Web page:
Second Sunday of Easter 2016

Bible Text: John 20:19-32

Alleluia! Christ is Risen!

(Response) He is Risen, indeed! Alleluia

I love that word, indeed. It sounds powerful and official, maybe even regal. It has an air of certainty and gravitas. Today, however, “indeed” just won’t do. Not for this.

It was the greatest thing that ever happened. It was the most important thing that ever happened. It was, in a sense, the only thing that ever really happened…and they missed it.

Jesus Christ, risen from the dead, and Jesus’ own disciples weren’t there. The resurrection happened, indeed, and they missed it.

And now all they have to go on is an empty tomb – an empty tomb and a sketchy report from Mary Magdalene; which went something like: “Hey, I just saw Jesus. He’s alive, and He thought you should know.” Or, as we’ve translated it this morning, “He is Risen!” Indeed.

So what’s the disciples’ problem? They’ve read the prophecies, they’ve seen the miracles, and on several occasions Jesus Himself told them He would be raised! They were supposed to see all this coming. So then why do we find them behind a locked door? Why the Maundy Thursday frowns and the Good Friday fear?

The fear, of course, is that Jesus is not risen indeed. The fear is that Jesus is dead indeed. Which means that there’s no hope for them, and no hope for us either. They weren’t being irrational. If Jesus is still dead, then there’s everything to fear. Indeed.

Of course, some news is too good to believe. You could even call it unbelievable. And yet, somehow, there’s always a temptation to bash on Thomas this morning for not believing his friends when they tell him the same story they weren’t too confident about themselves just last week. The truth is there’s no difference between Thomas and the others. They all wanted the same thing. They all wanted to see Jesus.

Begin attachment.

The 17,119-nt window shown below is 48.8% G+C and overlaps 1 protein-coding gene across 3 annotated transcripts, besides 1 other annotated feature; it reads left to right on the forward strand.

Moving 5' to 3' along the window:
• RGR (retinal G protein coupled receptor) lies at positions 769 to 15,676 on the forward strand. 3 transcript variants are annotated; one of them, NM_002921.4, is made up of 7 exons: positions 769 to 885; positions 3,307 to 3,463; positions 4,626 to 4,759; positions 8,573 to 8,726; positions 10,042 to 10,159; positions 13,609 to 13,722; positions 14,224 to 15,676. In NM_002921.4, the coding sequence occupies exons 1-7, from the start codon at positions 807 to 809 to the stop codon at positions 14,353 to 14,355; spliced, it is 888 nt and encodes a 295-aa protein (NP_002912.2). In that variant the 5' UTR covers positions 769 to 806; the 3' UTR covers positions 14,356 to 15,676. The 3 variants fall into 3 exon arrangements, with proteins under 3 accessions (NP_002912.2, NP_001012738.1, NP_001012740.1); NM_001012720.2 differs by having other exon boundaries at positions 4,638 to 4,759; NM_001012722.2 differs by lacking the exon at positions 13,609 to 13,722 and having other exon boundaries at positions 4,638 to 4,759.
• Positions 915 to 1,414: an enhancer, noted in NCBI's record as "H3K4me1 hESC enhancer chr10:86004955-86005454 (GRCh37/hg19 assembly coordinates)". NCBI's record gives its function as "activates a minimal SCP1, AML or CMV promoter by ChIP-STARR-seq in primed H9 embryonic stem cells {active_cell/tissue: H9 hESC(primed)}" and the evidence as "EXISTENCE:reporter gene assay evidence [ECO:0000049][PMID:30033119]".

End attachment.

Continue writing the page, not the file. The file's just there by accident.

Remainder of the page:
That’s what they were thinking at their sad, funeral potluck in the locked room – that what they’d really like is to see Jesus…And whaddya know(?) they do.

And “On the evening of that day, the first day of the week, the doors being locked where the disciples were for fear of the Jews, Jesus came and stood among them and said to them, ‘Peace be with you.’ When he had said this, He showed them His hands and His side. Then the disciples were glad when they saw the Lord.”

“Peace be with you.” It might sound like a strange thing to say; not as clever as you might expect of Jesus, especially at a moment as big as this. And that’s true enough. The peace Jesus brings to those locked in fear may not seem clever or witty, but it is good, and it means much more than “Hey, good to see ya.” Jesus’ peace is good because it is forgiveness. The peace Jesus brings to the fearful and anxious is Himself: crucified and risen. That’s why He points to His wounds…

because the peace-giving absolution Jesus speaks to His disciples is much more than a word. It’s even much more than a peaceful word. The forgiveness Jesus speaks flows from His holy wounds just as much as it flows from His holy lips. Forgiveness literally pours out of Jesus crucified and risen body. Lips and vocal chords form words of absolution. Blood and water, baptism and Eucharist, flow from His side like a flood. It sounds in our ears, splashes on our foreheads, and rests on our tongues. Jesus’ forgiveness is real and tactile and bloody and beautiful, just like Him.

And now the twist: They were there for a funeral, but the joke is on them! “I’m not dead. I’m alive,” says Jesus. “Hear My voice. See My pierced hands. Poke around on My side! It’s Me.” “Peace be with you.”